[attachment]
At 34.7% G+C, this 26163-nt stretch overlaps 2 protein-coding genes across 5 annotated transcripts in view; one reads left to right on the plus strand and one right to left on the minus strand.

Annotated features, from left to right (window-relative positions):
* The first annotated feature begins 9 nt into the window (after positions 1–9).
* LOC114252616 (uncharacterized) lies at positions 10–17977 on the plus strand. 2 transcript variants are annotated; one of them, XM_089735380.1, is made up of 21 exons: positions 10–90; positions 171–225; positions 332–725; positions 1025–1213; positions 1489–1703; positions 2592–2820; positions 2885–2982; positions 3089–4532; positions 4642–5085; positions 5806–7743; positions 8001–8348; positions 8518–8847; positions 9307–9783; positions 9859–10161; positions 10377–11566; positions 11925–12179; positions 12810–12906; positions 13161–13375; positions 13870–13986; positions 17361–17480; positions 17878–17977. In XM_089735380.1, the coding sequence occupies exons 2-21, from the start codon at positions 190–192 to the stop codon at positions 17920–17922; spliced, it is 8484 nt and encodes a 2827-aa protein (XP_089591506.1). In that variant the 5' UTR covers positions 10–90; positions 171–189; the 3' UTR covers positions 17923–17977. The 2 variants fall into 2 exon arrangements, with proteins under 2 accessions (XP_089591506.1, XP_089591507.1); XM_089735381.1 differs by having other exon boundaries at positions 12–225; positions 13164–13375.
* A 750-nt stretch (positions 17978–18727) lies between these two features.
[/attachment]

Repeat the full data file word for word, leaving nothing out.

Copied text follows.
At 34.7% G+C, this 26163-nt stretch overlaps 2 protein-coding genes across 5 annotated transcripts in view; one reads left to right on the plus strand and one right to left on the minus strand.

Annotated features, from left to right (window-relative positions):
* The first annotated feature begins 9 nt into the window (after positions 1–9).
* LOC114252616 (uncharacterized) lies at positions 10–17977 on the plus strand. 2 transcript variants are annotated; one of them, XM_089735380.1, is made up of 21 exons: positions 10–90; positions 171–225; positions 332–725; positions 1025–1213; positions 1489–1703; positions 2592–2820; positions 2885–2982; positions 3089–4532; positions 4642–5085; positions 5806–7743; positions 8001–8348; positions 8518–8847; positions 9307–9783; positions 9859–10161; positions 10377–11566; positions 11925–12179; positions 12810–12906; positions 13161–13375; positions 13870–13986; positions 17361–17480; positions 17878–17977. In XM_089735380.1, the coding sequence occupies exons 2-21, from the start codon at positions 190–192 to the stop codon at positions 17920–17922; spliced, it is 8484 nt and encodes a 2827-aa protein (XP_089591506.1). In that variant the 5' UTR covers positions 10–90; positions 171–189; the 3' UTR covers positions 17923–17977. The 2 variants fall into 2 exon arrangements, with proteins under 2 accessions (XP_089591506.1, XP_089591507.1); XM_089735381.1 differs by having other exon boundaries at positions 12–225; positions 13164–13375.
* A 750-nt stretch (positions 17978–18727) lies between these two features.